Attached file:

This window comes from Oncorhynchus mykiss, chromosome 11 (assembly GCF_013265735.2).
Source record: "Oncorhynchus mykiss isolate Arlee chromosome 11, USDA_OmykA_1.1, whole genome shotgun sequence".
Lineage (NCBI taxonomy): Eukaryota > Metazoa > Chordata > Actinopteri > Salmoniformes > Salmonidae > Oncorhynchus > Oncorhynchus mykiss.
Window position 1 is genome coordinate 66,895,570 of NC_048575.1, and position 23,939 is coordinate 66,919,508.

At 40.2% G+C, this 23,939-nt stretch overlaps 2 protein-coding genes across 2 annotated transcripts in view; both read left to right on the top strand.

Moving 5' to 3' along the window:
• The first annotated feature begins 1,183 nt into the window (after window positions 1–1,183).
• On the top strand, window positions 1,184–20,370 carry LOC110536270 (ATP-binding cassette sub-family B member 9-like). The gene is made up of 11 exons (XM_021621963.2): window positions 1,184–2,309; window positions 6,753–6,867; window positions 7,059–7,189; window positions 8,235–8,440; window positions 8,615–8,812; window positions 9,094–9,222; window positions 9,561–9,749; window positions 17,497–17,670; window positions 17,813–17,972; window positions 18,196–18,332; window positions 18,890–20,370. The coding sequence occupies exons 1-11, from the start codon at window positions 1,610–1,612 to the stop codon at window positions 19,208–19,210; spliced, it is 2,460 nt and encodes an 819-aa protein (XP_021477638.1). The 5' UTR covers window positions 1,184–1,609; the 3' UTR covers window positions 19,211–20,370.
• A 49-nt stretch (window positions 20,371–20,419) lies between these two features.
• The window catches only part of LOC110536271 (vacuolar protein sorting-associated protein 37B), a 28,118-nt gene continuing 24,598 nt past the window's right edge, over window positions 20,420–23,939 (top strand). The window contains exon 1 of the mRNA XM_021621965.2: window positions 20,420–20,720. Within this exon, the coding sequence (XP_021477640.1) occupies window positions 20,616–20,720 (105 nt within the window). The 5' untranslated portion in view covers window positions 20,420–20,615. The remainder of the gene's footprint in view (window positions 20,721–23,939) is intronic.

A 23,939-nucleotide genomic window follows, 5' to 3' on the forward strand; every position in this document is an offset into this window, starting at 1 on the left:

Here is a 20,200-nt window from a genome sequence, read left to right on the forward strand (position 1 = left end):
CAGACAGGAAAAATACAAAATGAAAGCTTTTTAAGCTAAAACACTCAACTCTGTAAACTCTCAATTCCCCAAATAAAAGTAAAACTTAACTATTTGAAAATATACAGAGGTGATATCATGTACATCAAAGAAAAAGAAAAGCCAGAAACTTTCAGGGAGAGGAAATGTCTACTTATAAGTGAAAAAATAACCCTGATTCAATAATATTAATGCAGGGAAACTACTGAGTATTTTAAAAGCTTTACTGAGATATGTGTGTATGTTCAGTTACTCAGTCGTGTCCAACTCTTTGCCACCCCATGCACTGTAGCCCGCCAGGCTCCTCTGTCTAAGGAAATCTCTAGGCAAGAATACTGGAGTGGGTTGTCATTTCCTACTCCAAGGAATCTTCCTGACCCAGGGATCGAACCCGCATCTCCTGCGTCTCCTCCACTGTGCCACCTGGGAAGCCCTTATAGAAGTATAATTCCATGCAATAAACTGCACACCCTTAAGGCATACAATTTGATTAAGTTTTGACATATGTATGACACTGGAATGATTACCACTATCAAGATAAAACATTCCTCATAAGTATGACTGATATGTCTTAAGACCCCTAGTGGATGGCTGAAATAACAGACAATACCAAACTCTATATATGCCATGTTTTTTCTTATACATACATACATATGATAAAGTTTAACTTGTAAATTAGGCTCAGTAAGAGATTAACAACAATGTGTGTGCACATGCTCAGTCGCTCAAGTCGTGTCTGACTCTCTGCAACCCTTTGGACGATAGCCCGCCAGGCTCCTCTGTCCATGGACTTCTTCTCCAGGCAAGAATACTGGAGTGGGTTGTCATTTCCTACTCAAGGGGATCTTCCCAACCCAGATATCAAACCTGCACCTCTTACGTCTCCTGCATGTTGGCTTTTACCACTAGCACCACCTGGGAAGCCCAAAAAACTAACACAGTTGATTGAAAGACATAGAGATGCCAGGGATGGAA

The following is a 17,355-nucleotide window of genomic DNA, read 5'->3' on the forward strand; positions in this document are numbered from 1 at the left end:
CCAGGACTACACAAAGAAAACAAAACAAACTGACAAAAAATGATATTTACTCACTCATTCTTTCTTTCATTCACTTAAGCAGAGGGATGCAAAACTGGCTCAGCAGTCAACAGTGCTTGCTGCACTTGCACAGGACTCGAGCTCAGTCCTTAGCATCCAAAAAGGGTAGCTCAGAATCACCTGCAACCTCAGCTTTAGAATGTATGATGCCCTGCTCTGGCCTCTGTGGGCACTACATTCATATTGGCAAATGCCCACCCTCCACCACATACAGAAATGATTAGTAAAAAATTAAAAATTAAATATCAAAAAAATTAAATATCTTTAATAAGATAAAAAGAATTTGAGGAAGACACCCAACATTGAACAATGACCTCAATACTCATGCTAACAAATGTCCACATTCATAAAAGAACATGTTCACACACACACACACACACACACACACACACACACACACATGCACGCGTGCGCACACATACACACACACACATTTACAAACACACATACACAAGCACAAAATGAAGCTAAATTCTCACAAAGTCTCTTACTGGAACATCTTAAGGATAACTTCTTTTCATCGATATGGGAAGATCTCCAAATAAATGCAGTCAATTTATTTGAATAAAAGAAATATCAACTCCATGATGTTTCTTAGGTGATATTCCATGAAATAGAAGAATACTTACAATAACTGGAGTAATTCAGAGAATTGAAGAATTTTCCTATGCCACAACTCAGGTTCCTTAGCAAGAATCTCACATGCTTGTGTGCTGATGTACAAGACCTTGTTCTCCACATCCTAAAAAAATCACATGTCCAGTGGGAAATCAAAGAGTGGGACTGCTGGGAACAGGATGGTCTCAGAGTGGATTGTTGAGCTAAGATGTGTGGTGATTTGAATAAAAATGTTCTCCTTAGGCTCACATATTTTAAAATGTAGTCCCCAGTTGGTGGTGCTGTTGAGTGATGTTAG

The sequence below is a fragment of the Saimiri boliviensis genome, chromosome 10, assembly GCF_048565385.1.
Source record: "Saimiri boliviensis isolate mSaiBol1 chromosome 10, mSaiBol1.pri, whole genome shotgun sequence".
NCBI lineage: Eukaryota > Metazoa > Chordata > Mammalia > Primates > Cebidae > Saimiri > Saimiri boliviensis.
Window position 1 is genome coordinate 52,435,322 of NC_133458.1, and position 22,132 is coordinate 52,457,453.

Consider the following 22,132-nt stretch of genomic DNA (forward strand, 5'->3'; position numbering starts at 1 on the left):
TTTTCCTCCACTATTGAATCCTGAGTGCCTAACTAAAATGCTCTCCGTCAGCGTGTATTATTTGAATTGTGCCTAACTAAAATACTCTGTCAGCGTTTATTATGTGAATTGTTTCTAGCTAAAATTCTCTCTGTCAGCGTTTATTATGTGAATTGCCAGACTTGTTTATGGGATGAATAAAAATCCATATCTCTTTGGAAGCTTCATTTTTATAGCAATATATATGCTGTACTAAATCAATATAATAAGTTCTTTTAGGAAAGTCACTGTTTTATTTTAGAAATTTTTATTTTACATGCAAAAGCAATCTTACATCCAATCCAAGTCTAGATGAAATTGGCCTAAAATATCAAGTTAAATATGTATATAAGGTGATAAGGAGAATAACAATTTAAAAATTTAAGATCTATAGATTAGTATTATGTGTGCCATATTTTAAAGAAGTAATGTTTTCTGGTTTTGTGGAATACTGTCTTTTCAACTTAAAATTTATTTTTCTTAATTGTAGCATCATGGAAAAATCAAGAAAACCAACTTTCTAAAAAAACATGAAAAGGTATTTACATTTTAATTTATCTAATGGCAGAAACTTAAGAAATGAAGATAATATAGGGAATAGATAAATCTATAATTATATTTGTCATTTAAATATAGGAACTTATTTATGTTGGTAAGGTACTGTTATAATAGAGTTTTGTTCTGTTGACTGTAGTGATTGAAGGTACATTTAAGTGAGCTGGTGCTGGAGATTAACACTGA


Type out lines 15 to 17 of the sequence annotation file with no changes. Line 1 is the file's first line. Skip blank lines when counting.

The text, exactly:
CCAGGACTACACAAAGAAAACAAAACAAACTGACAAAAAATGATATTTACTCACTCATTCTTTCTTTCATTCACTTAAGCAGAGGGATGCAAAACTGGCTCAGCAGTCAACAGTGCTTGCTGCACTTGCACAGGACTCGAGCTCAGTCCTTAGCATCCAAAAAGGGTAGCTCAGAATCACCTGCAACCTCAGCTTTAGAATGTATGATGCCCTGCTCTGGCCTCTGTGGGCACTACATTCATATTGGCAAATGCCCACCCTCCACCACATACAGAAATGATTAGTAAAAAATTAAAAATTAAATATCAAAAAAATTAAATATCTTTAATAAGATAAAAAGAATTTGAGGAAGACACCCAACATTGAACAATGACCTCAATACTCATGCTAACAAATGTCCACATTCATAAAAGAACATGTTCACACACACACACACACACACACACACACACACACACACATGCACGCGTGCGCACACATACACACACACACATTTACAAACACACATACACAAGCACAAAATGAAGCTAAATTCTCACAAAGTCTCTTACTGGAACATCTTAAGGATAACTTCTTTTCATCGATATGGGAAGATCTCCAAATAAATGCAGTCAATTTATTTGAATAAAAGAAATATCAACTCCATGATGTTTCTTAGGTGATATTCCATGAAATAGAAGAATACTTACAATAACTGGAGTAATTCAGAGAATTGAAGAATTTTCCTATGCCACAACTCAGGTTCCTTAGCAAGAATCTCACATGCTTGTGTGCTGATGTACAAGACCTTGTTCTCCACATCCTAAAAAAATCACATGTCCAGTGGGAAATCAAAGAGTGGGACTGCTGGGAACAGGATGGTCTCAGAGTGGATTGTTGAGCTAAGATGTGTGGTGATTTGAATAAAAATGTTCTCCTTAGGCTCACATATTTTAAAATGTAGTCCCCAGTTGGTGGTGCTGTTGAGTGATGTTAG

The sequence below is a fragment of the Saimiri boliviensis genome, chromosome 10, assembly GCF_048565385.1.
Source record: "Saimiri boliviensis isolate mSaiBol1 chromosome 10, mSaiBol1.pri, whole genome shotgun sequence".